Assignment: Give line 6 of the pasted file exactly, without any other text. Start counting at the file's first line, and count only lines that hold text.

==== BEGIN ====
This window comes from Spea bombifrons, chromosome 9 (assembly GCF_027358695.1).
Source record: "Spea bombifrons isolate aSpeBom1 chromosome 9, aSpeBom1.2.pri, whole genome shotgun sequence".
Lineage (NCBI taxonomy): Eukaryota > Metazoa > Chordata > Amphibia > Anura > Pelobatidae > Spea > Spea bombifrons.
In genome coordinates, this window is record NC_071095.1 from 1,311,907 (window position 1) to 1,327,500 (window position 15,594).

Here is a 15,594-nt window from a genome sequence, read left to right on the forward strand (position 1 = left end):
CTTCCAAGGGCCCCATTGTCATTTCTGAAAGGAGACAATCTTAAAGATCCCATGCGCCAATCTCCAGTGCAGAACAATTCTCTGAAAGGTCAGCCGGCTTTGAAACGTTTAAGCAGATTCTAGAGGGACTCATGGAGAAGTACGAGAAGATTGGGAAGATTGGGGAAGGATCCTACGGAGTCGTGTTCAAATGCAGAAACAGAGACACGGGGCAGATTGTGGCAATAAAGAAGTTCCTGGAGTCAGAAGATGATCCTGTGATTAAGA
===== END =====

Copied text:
CTTCCAAGGGCCCCATTGTCATTTCTGAAAGGAGACAATCTTAAAGATCCCATGCGCCAATCTCCAGTGCAGAACAATTCTCTGAAAGGTCAGCCGGCTTTGAAACGTTTAAGCAGATTCTAGAGGGACTCATGGAGAAGTACGAGAAGATTGGGAAGATTGGGGAAGGATCCTACGGAGTCGTGTTCAAATGCAGAAACAGAGACACGGGGCAGATTGTGGCAATAAAGAAGTTCCTGGAGTCAGAAGATGATCCTGTGATTAAGA